Many in my party remember his kindness in taking new Deputies under his wing, and it was always said that his concern was never for Donal Creed, but for Fine Gael and for Ireland. His generosity of spirit and party loyalty were always in evidence during an election, when he did everything possible to secure a second seat for Fine Gael in his constituency, first in Cork Mid and later in Cork North-West. I know his son wants to perfect that task as well. He also brought the same skills to bear as chair of the parliamentary party. As we approach European elections, we should recall that Donal was one of our first MEPs, serving with distinction between 1973 and 1977. He firmly believed that Ireland's future was at the heart of Europe, and that Europe allowed us to escape from the shackles of our past. As Minister of State in the Departments of Health, Environment and Local Government, and Education, he played a notable role in public life and the national lottery is a remarkable legacy.

Of course, Donal’s first love and his true love was farming. I have heard that after retirement he could often be seen outside with a wheelbarrow and he took a special interest in the new season’s potatoes, which he believed were the best anywhere. A loving family man, in later years he enjoyed spending time with his 25 grandchildren. I am told he could be found playing in the sandpit with them, or sliding down the bannister, and his wife, Madeleine, could be sometimes heard telling him, "Donal, you are worse than any child." That he was "one of nature’s gentlemen" is a tribute that was paid on his retirement from public life. That he was one of Cork’s great public figures is the tribute I would like to pay today. I offer my sympathies and condolences to his wife Madeleine, their children Marcella, Michelle, Madeleine, Suzanne, Louise and Michael, and their grandchildren and extended family. We also remember their two children who predeceased him, Nuala and Claire. Ar dheis Dé go raibh a anam dílis.

Ba mhaith liom, ar mo shon féin agus ar son Pháirtí Fhianna Fáil, comhbhrón a dhéanamh le clann Creed as ucht bás Donal agus ár mbuíochas a ghabháil leo as ucht an méid a rinne Donal ar son mhuintir na tíre seo le blianta beaga anuas. Níl aon amhras orainn ach gur polaiteoir den scoth a bhí i nDonal. Fear lách, cneasta ab ea é agus d'oibrigh sé go dian dícheallach ar son mhuintir a dhúiche lá i ndiaidh lae. Tírghráthóir a bhí ann agus bhí sé macánta agus láidir ina chuid tuairimí.

Donal Creed had a long, productive and distinguished life as a political representative. Without question, he made a very significant contribution to political life in Ireland, building on a strong legacy of public service that was instilled in the Creed family from the earliest days of the Irish State. In many respects, the Dáil was a home from home for Donal as he served in this House for 24 years. He contested eight general elections, four in the constituency of Mid Cork and four in Cork North-West. He was an electoral powerhouse and was successful every time. He had that capacity to transcend partisan party loyalties, which was evidenced by the wonderful tribute Tom Meaney paid to Donal.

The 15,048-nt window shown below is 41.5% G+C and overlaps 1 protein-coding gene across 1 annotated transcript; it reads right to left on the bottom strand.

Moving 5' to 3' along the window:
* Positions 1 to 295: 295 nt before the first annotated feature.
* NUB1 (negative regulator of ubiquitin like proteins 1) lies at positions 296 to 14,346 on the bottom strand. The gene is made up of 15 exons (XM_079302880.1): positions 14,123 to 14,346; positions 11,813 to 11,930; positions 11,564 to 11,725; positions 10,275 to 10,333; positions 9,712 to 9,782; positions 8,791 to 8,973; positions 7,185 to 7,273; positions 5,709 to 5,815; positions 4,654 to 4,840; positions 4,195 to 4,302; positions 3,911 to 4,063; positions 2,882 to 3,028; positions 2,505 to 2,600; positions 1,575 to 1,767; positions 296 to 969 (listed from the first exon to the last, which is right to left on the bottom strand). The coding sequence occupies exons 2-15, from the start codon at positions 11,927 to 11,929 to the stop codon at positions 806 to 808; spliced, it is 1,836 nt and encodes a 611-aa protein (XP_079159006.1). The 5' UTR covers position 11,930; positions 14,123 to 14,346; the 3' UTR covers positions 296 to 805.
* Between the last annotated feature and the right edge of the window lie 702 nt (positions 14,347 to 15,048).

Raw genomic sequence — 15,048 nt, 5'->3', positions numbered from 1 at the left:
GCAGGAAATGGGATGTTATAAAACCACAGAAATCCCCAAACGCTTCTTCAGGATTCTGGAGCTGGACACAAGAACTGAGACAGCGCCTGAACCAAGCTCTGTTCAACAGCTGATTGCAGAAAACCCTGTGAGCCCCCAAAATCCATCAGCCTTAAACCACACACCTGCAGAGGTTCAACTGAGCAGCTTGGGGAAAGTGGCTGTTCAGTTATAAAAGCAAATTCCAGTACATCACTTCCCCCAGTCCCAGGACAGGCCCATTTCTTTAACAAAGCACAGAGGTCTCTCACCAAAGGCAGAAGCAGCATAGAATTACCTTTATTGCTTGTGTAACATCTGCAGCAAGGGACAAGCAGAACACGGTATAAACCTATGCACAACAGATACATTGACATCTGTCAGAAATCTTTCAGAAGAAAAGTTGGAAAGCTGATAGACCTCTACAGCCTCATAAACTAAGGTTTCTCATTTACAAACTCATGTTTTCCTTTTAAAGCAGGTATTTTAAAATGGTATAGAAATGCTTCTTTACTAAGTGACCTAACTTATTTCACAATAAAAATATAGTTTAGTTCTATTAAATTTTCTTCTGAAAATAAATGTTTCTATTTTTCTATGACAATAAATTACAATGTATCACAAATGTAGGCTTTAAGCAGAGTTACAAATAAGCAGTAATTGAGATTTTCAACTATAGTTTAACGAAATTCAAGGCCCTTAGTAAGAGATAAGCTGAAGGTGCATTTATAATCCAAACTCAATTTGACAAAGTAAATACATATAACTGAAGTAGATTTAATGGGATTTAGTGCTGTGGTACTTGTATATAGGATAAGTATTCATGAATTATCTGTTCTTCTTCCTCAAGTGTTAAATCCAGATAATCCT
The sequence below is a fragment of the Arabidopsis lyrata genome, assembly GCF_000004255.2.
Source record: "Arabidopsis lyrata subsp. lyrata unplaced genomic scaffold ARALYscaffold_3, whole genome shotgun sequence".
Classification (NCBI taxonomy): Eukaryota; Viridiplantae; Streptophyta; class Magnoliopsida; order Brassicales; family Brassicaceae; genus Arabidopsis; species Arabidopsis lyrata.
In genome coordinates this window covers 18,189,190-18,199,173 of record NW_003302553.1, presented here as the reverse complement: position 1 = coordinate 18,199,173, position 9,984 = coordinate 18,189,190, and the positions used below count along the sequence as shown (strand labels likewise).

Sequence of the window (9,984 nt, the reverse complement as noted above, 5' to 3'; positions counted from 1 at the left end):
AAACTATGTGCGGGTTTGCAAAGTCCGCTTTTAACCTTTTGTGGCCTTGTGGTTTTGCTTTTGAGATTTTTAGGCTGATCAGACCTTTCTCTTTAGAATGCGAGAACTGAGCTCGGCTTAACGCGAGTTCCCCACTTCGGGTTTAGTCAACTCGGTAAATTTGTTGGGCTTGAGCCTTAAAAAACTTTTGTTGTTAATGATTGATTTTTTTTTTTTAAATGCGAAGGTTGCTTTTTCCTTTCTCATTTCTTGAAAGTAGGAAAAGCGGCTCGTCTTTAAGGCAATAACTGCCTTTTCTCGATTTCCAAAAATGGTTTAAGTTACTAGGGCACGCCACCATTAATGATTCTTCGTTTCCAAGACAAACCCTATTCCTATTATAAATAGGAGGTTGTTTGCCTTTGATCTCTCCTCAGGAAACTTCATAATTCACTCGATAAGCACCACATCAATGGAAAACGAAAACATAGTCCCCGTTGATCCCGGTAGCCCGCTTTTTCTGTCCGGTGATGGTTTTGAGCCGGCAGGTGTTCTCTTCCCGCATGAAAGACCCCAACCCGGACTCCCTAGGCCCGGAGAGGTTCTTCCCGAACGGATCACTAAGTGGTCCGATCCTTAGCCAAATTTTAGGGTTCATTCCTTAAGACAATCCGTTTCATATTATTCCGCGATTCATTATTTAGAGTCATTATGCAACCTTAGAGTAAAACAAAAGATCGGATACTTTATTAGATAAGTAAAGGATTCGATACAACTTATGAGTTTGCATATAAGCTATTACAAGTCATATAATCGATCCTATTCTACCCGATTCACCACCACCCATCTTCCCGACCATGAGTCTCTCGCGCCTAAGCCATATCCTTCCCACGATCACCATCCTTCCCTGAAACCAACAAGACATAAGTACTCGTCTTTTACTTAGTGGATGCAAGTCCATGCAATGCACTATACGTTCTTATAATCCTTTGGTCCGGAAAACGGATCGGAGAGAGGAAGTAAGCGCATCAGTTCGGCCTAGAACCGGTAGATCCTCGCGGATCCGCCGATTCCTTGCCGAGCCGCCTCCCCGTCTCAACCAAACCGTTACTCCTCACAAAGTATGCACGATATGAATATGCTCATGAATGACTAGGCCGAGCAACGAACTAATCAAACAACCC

As the Taoiseach said, he was also a pioneering member of Ireland's representation in the European Parliament at the very earliest stages from 1973 to 1977. He understood early on the centrality of belonging to the then EEC and the European Union to Ireland's future and, in particular, to the well-being of our agrifood industry and farming community. In many respects, he was a lone Deputy in the Mid Cork constituency but, as the Taoiseach said, when he moved to Cork North-West, Fine Gael was taking two out of three seats there. The arrival of Deputy Michael Moynihan on the scene changed that; I remember having a role in it at the time. It is a bit of a bellwether constituency, as we know, and I assure the Taoiseach that we will be keeping a close eye on it in the coming while.

Donal, of course, contested a by-election in 1965 and a general election soon followed that. On a lighter note, I understand that his first parliamentary question was to ask the Minister for Posts and Telegraphs if he would have a letter box erected at Clondrohid creamery, County Cork. The reply told him that the provision of a letter box at the place in question was not warranted in view of its proximity to the local post office. Undeterred, Donal Creed came back shortly afterwards asking for two phone boxes. Having delivered two seats for Fine Gael in Cork North-West, he was made Minister of State in the Department of Health in June 1981. I remember that period well as I was a student then; it speaks to my commitment to stability in the House in these times. There were three elections in the space of 18 months. His stint in health came to an end because of that high degree of political volatility and instability. However, he did come back in late 1982 and was appointed as Minister of State in the Department of Education with responsibility for sport. Being a Cork man, that appointment was probably the most natural fit and the most appropriate appointment one could make, given Cork's prowess on the sporting fields.